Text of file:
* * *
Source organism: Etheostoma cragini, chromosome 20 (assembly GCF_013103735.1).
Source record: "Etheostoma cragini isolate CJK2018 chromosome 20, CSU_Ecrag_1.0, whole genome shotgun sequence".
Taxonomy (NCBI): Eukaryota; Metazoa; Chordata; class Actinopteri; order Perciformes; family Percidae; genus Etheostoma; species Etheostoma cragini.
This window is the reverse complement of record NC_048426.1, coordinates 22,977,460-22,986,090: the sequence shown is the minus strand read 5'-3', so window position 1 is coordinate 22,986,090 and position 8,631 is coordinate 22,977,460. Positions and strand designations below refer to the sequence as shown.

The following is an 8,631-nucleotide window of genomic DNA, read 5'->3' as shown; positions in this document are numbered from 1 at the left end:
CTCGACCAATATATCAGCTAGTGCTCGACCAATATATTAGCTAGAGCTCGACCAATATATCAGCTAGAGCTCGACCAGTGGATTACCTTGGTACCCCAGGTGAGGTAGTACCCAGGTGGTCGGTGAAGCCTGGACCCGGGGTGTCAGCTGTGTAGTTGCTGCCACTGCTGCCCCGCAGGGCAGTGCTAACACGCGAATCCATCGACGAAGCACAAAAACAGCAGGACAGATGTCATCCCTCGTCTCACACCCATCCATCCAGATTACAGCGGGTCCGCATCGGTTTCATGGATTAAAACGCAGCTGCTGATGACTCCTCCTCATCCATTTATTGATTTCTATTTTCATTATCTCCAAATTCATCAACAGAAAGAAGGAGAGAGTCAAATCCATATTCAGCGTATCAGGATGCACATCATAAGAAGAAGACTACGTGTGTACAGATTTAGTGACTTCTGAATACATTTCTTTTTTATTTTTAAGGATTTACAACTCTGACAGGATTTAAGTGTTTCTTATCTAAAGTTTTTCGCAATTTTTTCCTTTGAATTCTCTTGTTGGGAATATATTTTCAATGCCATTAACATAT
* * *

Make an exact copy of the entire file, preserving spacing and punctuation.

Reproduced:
Source organism: Etheostoma cragini, chromosome 20 (assembly GCF_013103735.1).
Source record: "Etheostoma cragini isolate CJK2018 chromosome 20, CSU_Ecrag_1.0, whole genome shotgun sequence".
Taxonomy (NCBI): Eukaryota; Metazoa; Chordata; class Actinopteri; order Perciformes; family Percidae; genus Etheostoma; species Etheostoma cragini.
This window is the reverse complement of record NC_048426.1, coordinates 22,977,460-22,986,090: the sequence shown is the minus strand read 5'-3', so window position 1 is coordinate 22,986,090 and position 8,631 is coordinate 22,977,460. Positions and strand designations below refer to the sequence as shown.

The following is an 8,631-nucleotide window of genomic DNA, read 5'->3' as shown; positions in this document are numbered from 1 at the left end:
CTCGACCAATATATCAGCTAGTGCTCGACCAATATATTAGCTAGAGCTCGACCAATATATCAGCTAGAGCTCGACCAGTGGATTACCTTGGTACCCCAGGTGAGGTAGTACCCAGGTGGTCGGTGAAGCCTGGACCCGGGGTGTCAGCTGTGTAGTTGCTGCCACTGCTGCCCCGCAGGGCAGTGCTAACACGCGAATCCATCGACGAAGCACAAAAACAGCAGGACAGATGTCATCCCTCGTCTCACACCCATCCATCCAGATTACAGCGGGTCCGCATCGGTTTCATGGATTAAAACGCAGCTGCTGATGACTCCTCCTCATCCATTTATTGATTTCTATTTTCATTATCTCCAAATTCATCAACAGAAAGAAGGAGAGAGTCAAATCCATATTCAGCGTATCAGGATGCACATCATAAGAAGAAGACTACGTGTGTACAGATTTAGTGACTTCTGAATACATTTCTTTTTTATTTTTAAGGATTTACAACTCTGACAGGATTTAAGTGTTTCTTATCTAAAGTTTTTCGCAATTTTTTCCTTTGAATTCTCTTGTTGGGAATATATTTTCAATGCCATTAACATAT